The price freeze also meant that consumers, who were paying an artificially low price for energy, had no incentive to use less electricity. As a result, demand continued to rise. The only exception was in the San Diego area, where San Diego Gas & Electric had sold all of its power plants and was free to raise its retail rates in response to wholesale costs. In the summer of 2000, when that utility more than doubled its rates, consumer energy use dropped by more than 5 percent in a few weeks (New York Times, January 10, 2001).
The California energy crisis illustrates the danger of taking a technology for granted and acting without thinking carefully about the factors that influence the technology in question. A more technologically literate California legislator might have insisted that planning for additional generating capacity begin before deregulation went forward. The trade-offs between increasing electricity supply and protecting the environment may also have been more prominent in the state’s debate on energy policy. More knowledgeable citizens might have made a difference, too, for instance by being more supportive of proposals for building new generating plants, agreeing to stricter conservation measures, or pushing for more investment in alternative energy sources, such as solar, wind, and thermal power. If lawmakers had believed their constituents were technologically savvy enough to understand the need for steps like these, they might have been more confident about making politically unpopular, but necessary, decisions.
Even after the crisis had begun, a more technologically literate public might have made a difference. Much of the debate over the crisis ignored the fact that the utilities had enough power except during times of peak load—the hours when demand is at or near a maximum. If consumers had been convinced to cut their usage slightly during those hours, the utilities might not have been forced to buy electricity at inflated prices.
A more technologically literate California legislator might have insisted that planning for additional generating capacity begin before deregulation went forward.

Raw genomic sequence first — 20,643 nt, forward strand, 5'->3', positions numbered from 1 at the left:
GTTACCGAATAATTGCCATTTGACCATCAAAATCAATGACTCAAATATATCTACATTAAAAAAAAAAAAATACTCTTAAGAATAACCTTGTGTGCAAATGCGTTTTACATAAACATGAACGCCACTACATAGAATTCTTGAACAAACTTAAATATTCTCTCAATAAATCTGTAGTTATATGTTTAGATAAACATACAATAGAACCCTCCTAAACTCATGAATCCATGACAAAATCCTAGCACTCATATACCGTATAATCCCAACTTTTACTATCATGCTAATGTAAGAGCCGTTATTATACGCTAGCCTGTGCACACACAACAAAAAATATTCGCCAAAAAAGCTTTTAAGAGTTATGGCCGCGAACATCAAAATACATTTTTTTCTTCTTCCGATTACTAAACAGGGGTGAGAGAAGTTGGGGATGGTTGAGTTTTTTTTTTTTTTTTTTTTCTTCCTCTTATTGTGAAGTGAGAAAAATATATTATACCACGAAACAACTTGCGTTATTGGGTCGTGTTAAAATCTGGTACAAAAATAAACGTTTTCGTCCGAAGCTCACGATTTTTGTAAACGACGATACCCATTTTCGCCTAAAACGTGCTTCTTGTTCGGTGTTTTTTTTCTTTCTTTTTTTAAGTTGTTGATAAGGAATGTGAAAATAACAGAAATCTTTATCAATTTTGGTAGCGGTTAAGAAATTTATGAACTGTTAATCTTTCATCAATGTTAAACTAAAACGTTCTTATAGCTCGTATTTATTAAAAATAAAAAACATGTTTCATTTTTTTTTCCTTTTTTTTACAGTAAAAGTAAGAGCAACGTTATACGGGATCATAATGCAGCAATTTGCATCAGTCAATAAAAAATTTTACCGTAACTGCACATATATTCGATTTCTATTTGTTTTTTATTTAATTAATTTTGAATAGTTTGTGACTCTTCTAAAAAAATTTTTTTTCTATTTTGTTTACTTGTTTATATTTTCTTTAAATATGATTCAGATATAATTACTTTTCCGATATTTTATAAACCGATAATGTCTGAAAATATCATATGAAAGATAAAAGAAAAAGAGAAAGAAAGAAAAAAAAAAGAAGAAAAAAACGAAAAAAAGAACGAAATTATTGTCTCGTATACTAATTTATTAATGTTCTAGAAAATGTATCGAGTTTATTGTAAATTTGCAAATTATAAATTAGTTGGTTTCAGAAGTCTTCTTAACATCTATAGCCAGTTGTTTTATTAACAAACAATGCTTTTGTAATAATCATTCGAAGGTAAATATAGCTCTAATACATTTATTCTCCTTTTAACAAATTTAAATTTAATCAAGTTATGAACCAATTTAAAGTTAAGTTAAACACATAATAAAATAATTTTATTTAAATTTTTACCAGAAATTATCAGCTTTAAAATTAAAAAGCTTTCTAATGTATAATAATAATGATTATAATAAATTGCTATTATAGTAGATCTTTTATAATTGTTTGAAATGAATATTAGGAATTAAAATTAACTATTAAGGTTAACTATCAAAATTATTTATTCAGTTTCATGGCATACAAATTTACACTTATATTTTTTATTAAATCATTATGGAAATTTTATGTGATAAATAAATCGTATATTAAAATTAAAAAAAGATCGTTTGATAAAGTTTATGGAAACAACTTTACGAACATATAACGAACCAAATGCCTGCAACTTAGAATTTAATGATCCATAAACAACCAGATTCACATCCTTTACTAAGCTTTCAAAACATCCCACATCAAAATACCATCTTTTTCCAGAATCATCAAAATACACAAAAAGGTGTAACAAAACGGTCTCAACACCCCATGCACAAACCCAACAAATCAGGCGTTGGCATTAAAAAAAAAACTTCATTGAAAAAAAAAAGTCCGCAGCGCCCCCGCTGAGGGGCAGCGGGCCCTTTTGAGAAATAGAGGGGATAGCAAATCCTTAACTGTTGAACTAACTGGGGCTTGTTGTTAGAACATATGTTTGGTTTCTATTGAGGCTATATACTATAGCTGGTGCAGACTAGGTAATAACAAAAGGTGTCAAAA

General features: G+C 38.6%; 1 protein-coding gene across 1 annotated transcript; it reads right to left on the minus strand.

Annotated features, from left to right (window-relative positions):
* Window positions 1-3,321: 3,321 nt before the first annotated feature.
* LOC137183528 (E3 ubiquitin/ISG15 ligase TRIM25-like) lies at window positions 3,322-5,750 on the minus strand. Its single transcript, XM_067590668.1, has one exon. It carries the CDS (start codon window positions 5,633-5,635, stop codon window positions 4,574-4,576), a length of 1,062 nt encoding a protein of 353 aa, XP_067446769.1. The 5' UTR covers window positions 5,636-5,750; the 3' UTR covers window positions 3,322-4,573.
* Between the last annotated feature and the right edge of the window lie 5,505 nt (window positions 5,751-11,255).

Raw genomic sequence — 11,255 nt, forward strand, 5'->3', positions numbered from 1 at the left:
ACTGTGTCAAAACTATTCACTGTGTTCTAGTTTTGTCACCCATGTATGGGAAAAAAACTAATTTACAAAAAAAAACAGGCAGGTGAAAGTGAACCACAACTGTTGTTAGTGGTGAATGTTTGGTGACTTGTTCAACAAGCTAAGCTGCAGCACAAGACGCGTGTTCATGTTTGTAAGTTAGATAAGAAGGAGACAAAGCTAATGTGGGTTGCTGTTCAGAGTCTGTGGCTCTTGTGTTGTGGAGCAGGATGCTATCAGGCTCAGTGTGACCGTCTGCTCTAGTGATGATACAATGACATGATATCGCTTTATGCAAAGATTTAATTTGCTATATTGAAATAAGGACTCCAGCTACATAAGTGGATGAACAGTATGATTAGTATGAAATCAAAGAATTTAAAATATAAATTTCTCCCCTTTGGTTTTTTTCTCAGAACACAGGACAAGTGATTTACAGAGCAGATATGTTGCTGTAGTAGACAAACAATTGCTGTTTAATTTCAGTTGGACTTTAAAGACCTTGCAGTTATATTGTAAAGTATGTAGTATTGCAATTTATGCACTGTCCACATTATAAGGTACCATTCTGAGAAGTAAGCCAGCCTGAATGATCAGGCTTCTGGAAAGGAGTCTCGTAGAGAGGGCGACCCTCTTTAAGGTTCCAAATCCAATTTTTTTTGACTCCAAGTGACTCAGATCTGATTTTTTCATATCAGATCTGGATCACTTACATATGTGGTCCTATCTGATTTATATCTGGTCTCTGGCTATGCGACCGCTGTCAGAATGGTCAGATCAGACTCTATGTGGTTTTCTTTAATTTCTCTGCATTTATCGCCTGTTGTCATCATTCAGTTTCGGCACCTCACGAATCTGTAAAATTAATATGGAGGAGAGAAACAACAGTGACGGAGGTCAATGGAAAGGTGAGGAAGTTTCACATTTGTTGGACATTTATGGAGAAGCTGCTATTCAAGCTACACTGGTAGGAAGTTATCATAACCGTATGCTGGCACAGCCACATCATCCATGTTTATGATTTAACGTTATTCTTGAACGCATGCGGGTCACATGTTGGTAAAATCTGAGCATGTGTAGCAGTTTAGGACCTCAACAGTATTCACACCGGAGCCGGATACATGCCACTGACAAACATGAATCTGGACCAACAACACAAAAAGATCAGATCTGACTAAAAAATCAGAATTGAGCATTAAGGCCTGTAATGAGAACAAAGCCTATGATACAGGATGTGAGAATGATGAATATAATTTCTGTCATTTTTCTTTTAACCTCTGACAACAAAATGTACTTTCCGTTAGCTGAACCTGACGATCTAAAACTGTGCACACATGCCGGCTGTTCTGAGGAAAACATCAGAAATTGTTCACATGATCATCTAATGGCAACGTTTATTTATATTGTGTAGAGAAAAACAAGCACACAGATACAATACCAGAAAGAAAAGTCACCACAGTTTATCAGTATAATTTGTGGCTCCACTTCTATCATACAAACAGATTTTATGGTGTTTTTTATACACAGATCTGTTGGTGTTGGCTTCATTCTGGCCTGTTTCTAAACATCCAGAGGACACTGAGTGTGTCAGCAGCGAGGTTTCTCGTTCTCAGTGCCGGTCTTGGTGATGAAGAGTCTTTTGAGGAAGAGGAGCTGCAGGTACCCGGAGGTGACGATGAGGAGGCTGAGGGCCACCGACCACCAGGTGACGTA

Based on the three dimensions of technological literacy, we can suggest the kinds of understanding and competencies technologically literate Californians—legislators and citizens—might have brought to bear on the state’s energy crisis (Box 2-3). It is impossible to know, of course, whether the crisis could have been avoided if the level of technological literacy had been higher. It seems reasonable, however, that the
BOX 2-3 The Technologically Literate Citizen and California’s Energy Crisis
Ways of Thinking and Acting
debate over electric power in California would have been different and might have included more prominently the voices of everyday citizens.
Increasing Citizen Participation
In addition to being consumers and workers, Americans are also citizens of a democracy who have a right—indeed a responsibility—to let their voices be heard on matters that concern them. Most current political, legal, and ethical issues, from what to do about global warming to how to protect privacy in the Information Age, have a technological component. A technologically literate citizen is likely to participate in the decision making, whether by voting for a candidate or in a referendum, writing a letter to the editor of a local paper, sending an e-mail to a member of Congress, participating in a public opinion poll, speaking out at a town meeting, or supporting the work of an organized special-interest group.
In a democratic society, people must be involved in the technological decisions that affect them for two very different reasons—one practical and one philosophical. First, decisions made without public input are often eventually rejected as illegitimate and antidemocratic,
which can impede the acceptance of a technology. Second, democratic principles are based on citizen participation—at least indirect participation through elected representatives—in decisions that affect them. Few decisions today affect people more than those about the kinds of technologies that are developed and how they are used. Citizen input can be influential during the design or research and development (R&D) phase of technology. People can also affect how a technology is used once it passes into the public arena.